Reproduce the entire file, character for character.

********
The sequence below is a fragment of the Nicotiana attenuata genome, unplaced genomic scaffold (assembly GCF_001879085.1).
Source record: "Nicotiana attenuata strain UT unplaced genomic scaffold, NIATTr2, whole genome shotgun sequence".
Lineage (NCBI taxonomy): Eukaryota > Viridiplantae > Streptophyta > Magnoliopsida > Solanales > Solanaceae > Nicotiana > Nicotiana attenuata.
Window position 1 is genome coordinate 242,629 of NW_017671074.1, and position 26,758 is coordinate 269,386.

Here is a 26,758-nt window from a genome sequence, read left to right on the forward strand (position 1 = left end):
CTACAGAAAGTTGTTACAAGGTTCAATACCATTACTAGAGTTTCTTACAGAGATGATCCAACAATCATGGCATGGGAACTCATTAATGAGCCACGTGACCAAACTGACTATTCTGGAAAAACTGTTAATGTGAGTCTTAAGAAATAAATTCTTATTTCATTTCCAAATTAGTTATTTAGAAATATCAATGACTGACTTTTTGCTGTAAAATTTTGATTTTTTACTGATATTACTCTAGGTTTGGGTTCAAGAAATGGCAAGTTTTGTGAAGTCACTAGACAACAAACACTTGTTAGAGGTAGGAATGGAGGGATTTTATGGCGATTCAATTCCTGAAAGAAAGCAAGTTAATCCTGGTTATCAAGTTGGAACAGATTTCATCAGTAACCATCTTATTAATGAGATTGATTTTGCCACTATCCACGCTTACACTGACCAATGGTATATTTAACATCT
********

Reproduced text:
The sequence below is a fragment of the Nicotiana attenuata genome, unplaced genomic scaffold (assembly GCF_001879085.1).
Source record: "Nicotiana attenuata strain UT unplaced genomic scaffold, NIATTr2, whole genome shotgun sequence".
Lineage (NCBI taxonomy): Eukaryota > Viridiplantae > Streptophyta > Magnoliopsida > Solanales > Solanaceae > Nicotiana > Nicotiana attenuata.
Window position 1 is genome coordinate 242,629 of NW_017671074.1, and position 26,758 is coordinate 269,386.

Here is a 26,758-nt window from a genome sequence, read left to right on the forward strand (position 1 = left end):
CTACAGAAAGTTGTTACAAGGTTCAATACCATTACTAGAGTTTCTTACAGAGATGATCCAACAATCATGGCATGGGAACTCATTAATGAGCCACGTGACCAAACTGACTATTCTGGAAAAACTGTTAATGTGAGTCTTAAGAAATAAATTCTTATTTCATTTCCAAATTAGTTATTTAGAAATATCAATGACTGACTTTTTGCTGTAAAATTTTGATTTTTTACTGATATTACTCTAGGTTTGGGTTCAAGAAATGGCAAGTTTTGTGAAGTCACTAGACAACAAACACTTGTTAGAGGTAGGAATGGAGGGATTTTATGGCGATTCAATTCCTGAAAGAAAGCAAGTTAATCCTGGTTATCAAGTTGGAACAGATTTCATCAGTAACCATCTTATTAATGAGATTGATTTTGCCACTATCCACGCTTACACTGACCAATGGTATATTTAACATCT